In today’s culture it’s easy to believe that leaders “stand out” based on external or easily observed qualities.
It may be their physical presence or command of a room as they speak. It may be the way that they always seem to be “in control” no matter what the situation.
Over the next several weeks, I’d like to share a few “hidden qualities” of exceptional leaders that I have observed over the years. These are character traits or sometimes skills that have been developed or refined through years of pursuing the uncommon pathway to excellence.
The first hidden quality is that of authenticity. If there’s one characteristic that is demanded by next generation leaders and appreciated by every segment of leaders its authenticity.
The digital age in which we find ourselves makes it very easy to become somebody else, someone who you’re not. Facebook and Twitter and numerous other social media outlets give us a platform to create a persona that is not who we really are….
Many American presidents have made an impact on our country as great communicators. Some examples are John F. Kennedy, Franklin D. Roosevelt, and Abraham Lincoln. But only one president was actually called “the great communicator”, and that was Ronald Reagan.
Reagan was a good executive because he possessed a clear vision, made decisions easily, surrounded himself with leaders with complementary skills, and delegated very effectively. But he was a great leader because of his uncanny ability to communicate. When it came to leading the country, people knew who he was, where he stood, what he wanted, and they couldn’t wait to get on board with him. His ability to communicate effectively made him the kind of leader people wanted to follow.
You may not aspire to be president, but every leader still needs strong communication skills. The success of your marriage, job, and personal relationships depend on it. People will not follow you if they don’t know what you want or where you are going.
Here I continue what I started last week, the 12 great principles of communication:…
If leadership is influence, and we have the desire to be leaders, why do we want to influence people? I’m sure there are many answers to that question. Some people want to influence others in order to feel better about themselves. I think that is why there are so many self-help books out there. Others work to influence others for their own gain. Our primary goal at Passavant Leadership Group is to come alongside the leaders of churches, so our reasons are much different than these. We want to partner with leaders in order to advance The Kingdom of God. Our reason for influence is Jesus Christ.
This is why leadership in the church looks so much different than leadership in many companies of the world. Our leadership example did not influence others for His own gain or to feel good about Himself. Instead, He served others in order to influence them….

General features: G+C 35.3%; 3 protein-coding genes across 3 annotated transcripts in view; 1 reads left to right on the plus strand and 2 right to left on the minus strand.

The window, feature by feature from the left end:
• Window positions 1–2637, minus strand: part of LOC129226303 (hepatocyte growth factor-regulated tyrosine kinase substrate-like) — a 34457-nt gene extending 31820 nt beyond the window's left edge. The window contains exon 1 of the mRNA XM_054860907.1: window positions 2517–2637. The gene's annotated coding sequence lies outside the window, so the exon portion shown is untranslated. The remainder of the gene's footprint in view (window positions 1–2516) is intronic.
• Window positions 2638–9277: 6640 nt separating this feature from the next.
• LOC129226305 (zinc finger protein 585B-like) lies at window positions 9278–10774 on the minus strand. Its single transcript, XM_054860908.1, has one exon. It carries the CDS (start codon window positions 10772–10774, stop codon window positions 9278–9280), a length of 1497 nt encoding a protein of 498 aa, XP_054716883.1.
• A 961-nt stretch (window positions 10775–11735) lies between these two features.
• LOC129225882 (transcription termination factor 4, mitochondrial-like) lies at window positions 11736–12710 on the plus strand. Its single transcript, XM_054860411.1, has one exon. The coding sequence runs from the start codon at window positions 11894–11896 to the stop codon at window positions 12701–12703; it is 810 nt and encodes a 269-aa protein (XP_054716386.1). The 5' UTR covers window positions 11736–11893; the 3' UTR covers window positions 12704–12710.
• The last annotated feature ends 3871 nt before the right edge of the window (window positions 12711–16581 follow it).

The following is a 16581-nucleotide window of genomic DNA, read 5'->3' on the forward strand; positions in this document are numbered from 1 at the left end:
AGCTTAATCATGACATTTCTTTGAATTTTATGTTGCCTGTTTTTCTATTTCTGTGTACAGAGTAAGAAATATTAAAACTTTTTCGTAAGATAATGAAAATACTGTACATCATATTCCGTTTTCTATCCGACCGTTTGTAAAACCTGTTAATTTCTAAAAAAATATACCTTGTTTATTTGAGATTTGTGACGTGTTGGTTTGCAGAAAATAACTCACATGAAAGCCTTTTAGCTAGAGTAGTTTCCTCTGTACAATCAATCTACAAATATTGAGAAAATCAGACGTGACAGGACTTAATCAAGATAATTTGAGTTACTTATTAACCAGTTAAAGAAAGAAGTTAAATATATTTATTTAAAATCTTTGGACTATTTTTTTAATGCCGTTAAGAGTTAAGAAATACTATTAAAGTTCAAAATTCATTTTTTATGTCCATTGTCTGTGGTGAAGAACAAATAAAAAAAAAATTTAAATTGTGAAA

On March 4, 2013 an interview was published to YouTube. Chris Stark, a rookie reporter from a popular BBC radio show, sat down to interview Mila Kunis. Mila Kunis began her rise to stardom during nine seasons of That 70’s Show; since then, her career and popularity have grown exponentially.
Why do I mention this? Since the seven minute interview hit YouTube less than ten days ago, it has garnered over 10.4 million hits. [You can watch the interview by clicking here.] That’s an average of over 1 million hits a day. What has made this video of what should have been a fairly boring actress/reporter promotional interview something that more than 10 million people have directed their browsers to see?…
Let the wise listen and add to their learning, and let the discerning get guidance.
Proverbs 1:5 NIV
If we are to lead others effectively, we need to be committed to be lifelong learners. When you limit your learning, you limit your growth in every area of life. But with so many avenues available for learning, leaders do not have the time to learn just for the sake of learning. Collecting random knowledge may allow you to beat the average person on Jeopardy, but it will not translate into seeing your unique God-given gifts emerge. Instead, the best leaders focus their learning on the things that set them apart.
I have had the opportunity to serve as an executive coach to a number of senior leaders in a number of different organizations. My goal was never to identify their weakest areas and turn them into strengths. If a visionary leader has a messy office, it is a waste of his or her time to focus their learning on how to excel at planning and organizing.
When weaknesses are so distracting that they threaten to derail a leader, they must be mitigated. However, it is a futile exercise to try to turn weaknesses into strengths. Instead, executive coaching is best focused on how a leader can take the strengths that have propelled them to success and develop, leverage and maximize those strengths….
There are many bases for leadership: positional, relational, knowledge/information, performance, etc. But real, lasting leadership tends to be based upon influential relationships. Previously, I listed 5 common misunderstandings about leadership. If those misunderstandings are examples of what leadership is not, then what personal qualities do make a great leader?
I started answering that question last week in What Personal Qualities Do Great Leaders Have? (Part 1). Here now are the final 4 of my “Top 10” personal qualities for a leader:…